The disagreement, it was learnt may hamper future cooperation between the two nations to recover state money moved offshore by Abacha, who Transparency International estimates may have looted as much as $5 billion during his 1993-98 rule.
The U.S. Department of Justice accused Bagudu of being involved in corruption with Abacha. The DoJ also contends that the Nigerian government is hindering U.S. efforts to recover allegedly laundered money it said it has traced to Bagudu.
“This case illustrates how complex and contentious repatriating stolen assets to Nigeria can be,” said Matthew Page, an associate fellow at London-based Chatham House and former Nigeria expert for U.S. intelligence agencies. “Instead of welcoming U.S. efforts, Nigeria’s lawyers appear to be supporting the interests of one of the country’s most powerful families.”
Successive Nigerian governments have sought to recoup the money looted by Abacha, who died in office, and have so far repatriated more than $2 billion with the cooperation of other countries, according to U.S. court filings.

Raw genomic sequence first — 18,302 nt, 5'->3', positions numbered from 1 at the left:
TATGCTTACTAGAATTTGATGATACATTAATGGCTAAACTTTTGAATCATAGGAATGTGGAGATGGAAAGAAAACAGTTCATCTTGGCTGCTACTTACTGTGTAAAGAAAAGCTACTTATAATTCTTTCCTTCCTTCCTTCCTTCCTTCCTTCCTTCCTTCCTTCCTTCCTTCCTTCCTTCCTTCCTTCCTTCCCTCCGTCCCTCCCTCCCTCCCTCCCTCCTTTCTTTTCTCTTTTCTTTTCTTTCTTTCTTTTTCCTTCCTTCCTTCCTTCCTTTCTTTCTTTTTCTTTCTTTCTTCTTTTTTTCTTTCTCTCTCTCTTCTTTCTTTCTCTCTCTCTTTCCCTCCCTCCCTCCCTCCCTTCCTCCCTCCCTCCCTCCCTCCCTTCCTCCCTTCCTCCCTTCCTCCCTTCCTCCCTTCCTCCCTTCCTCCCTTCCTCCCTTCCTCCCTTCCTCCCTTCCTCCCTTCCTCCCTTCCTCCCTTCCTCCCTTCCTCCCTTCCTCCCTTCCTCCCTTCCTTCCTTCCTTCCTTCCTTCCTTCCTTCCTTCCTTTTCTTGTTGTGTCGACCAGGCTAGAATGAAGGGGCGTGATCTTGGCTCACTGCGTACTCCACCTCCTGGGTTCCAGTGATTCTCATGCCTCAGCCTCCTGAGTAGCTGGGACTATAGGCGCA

In the case involving Bagudu, the U.S. in 2013 initiated a forfeiture action against a host of assets, including four investment portfolios held in London in trust for him and his family, according to the district court filings.
The DoJ said in a Feb. 3 statement that Bagudu, 58, was part of a network controlled by Abacha that “embezzled, misappropriated and extorted billions from the government of Nigeria.” Bagudu is the chairman of an influential body of governors representing the ruling All Progressives Congress.
Despite the forfeiture action being initiated following a Nigerian state request in 2012, Buhari’s government now says it can’t assist the U.S. because it’s bound by a settlement Bagudu reached with the administration of then-President Olusegun Obasanjo in 2003, according to the court filings.
Under the terms of that accord, which was approved by a U.K. court, Bagudu returned $163 million of allegedly laundered money to the Nigerian authorities, which in exchange dropped all outstanding civil and criminal claims against him “stemming from his involvement in government corruption,” according to a Dec. 23 memorandum opinion by District Judge John D. Bates in Washington D.C.
That meant “Nigeria renounced any interest whatsoever” in Bagudu’s trust assets, including those the U.S. is attempting to recover for the West African nation, the opinion stated.
Bagudu was able to return to Nigeria after concluding the settlement and was elected as a senator in 2009. Six years later, he was voted in as Kebbi’s governor in elections that brought Buhari and his party to power.
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